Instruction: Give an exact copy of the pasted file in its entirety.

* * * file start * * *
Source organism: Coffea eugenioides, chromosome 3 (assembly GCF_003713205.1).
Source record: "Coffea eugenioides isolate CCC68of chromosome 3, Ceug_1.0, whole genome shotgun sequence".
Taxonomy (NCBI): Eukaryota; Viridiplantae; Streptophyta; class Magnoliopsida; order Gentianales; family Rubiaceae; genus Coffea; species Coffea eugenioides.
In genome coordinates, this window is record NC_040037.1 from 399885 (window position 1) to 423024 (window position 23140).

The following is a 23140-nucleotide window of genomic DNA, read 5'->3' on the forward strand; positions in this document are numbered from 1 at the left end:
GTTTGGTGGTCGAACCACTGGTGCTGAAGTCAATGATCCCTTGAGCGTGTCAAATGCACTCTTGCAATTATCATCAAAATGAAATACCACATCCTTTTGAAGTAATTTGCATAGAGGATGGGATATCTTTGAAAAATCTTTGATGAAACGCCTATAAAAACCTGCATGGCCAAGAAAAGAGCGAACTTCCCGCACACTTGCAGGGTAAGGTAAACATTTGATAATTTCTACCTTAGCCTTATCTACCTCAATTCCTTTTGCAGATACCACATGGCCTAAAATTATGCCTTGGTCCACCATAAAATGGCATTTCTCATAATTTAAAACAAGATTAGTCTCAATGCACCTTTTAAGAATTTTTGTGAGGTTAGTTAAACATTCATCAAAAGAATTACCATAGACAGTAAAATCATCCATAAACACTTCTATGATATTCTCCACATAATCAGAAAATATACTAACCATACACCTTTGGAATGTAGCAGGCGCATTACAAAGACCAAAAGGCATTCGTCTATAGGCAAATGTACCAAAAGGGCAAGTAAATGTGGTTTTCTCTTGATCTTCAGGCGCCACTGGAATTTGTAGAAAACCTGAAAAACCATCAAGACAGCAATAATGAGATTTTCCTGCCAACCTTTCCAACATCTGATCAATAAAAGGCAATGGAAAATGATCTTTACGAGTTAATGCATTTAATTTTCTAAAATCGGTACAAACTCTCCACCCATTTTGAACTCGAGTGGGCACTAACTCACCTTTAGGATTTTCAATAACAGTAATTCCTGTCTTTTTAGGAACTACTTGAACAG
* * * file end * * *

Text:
Source organism: Coffea eugenioides, chromosome 3 (assembly GCF_003713205.1).
Source record: "Coffea eugenioides isolate CCC68of chromosome 3, Ceug_1.0, whole genome shotgun sequence".
Taxonomy (NCBI): Eukaryota; Viridiplantae; Streptophyta; class Magnoliopsida; order Gentianales; family Rubiaceae; genus Coffea; species Coffea eugenioides.
In genome coordinates, this window is record NC_040037.1 from 399885 (window position 1) to 423024 (window position 23140).

The following is a 23140-nucleotide window of genomic DNA, read 5'->3' on the forward strand; positions in this document are numbered from 1 at the left end:
GTTTGGTGGTCGAACCACTGGTGCTGAAGTCAATGATCCCTTGAGCGTGTCAAATGCACTCTTGCAATTATCATCAAAATGAAATACCACATCCTTTTGAAGTAATTTGCATAGAGGATGGGATATCTTTGAAAAATCTTTGATGAAACGCCTATAAAAACCTGCATGGCCAAGAAAAGAGCGAACTTCCCGCACACTTGCAGGGTAAGGTAAACATTTGATAATTTCTACCTTAGCCTTATCTACCTCAATTCCTTTTGCAGATACCACATGGCCTAAAATTATGCCTTGGTCCACCATAAAATGGCATTTCTCATAATTTAAAACAAGATTAGTCTCAATGCACCTTTTAAGAATTTTTGTGAGGTTAGTTAAACATTCATCAAAAGAATTACCATAGACAGTAAAATCATCCATAAACACTTCTATGATATTCTCCACATAATCAGAAAATATACTAACCATACACCTTTGGAATGTAGCAGGCGCATTACAAAGACCAAAAGGCATTCGTCTATAGGCAAATGTACCAAAAGGGCAAGTAAATGTGGTTTTCTCTTGATCTTCAGGCGCCACTGGAATTTGTAGAAAACCTGAAAAACCATCAAGACAGCAATAATGAGATTTTCCTGCCAACCTTTCCAACATCTGATCAATAAAAGGCAATGGAAAATGATCTTTACGAGTTAATGCATTTAATTTTCTAAAATCGGTACAAACTCTCCACCCATTTTGAACTCGAGTGGGCACTAACTCACCTTTAGGATTTTCAATAACAGTAATTCCTGTCTTTTTAGGAACTACTTGAACAG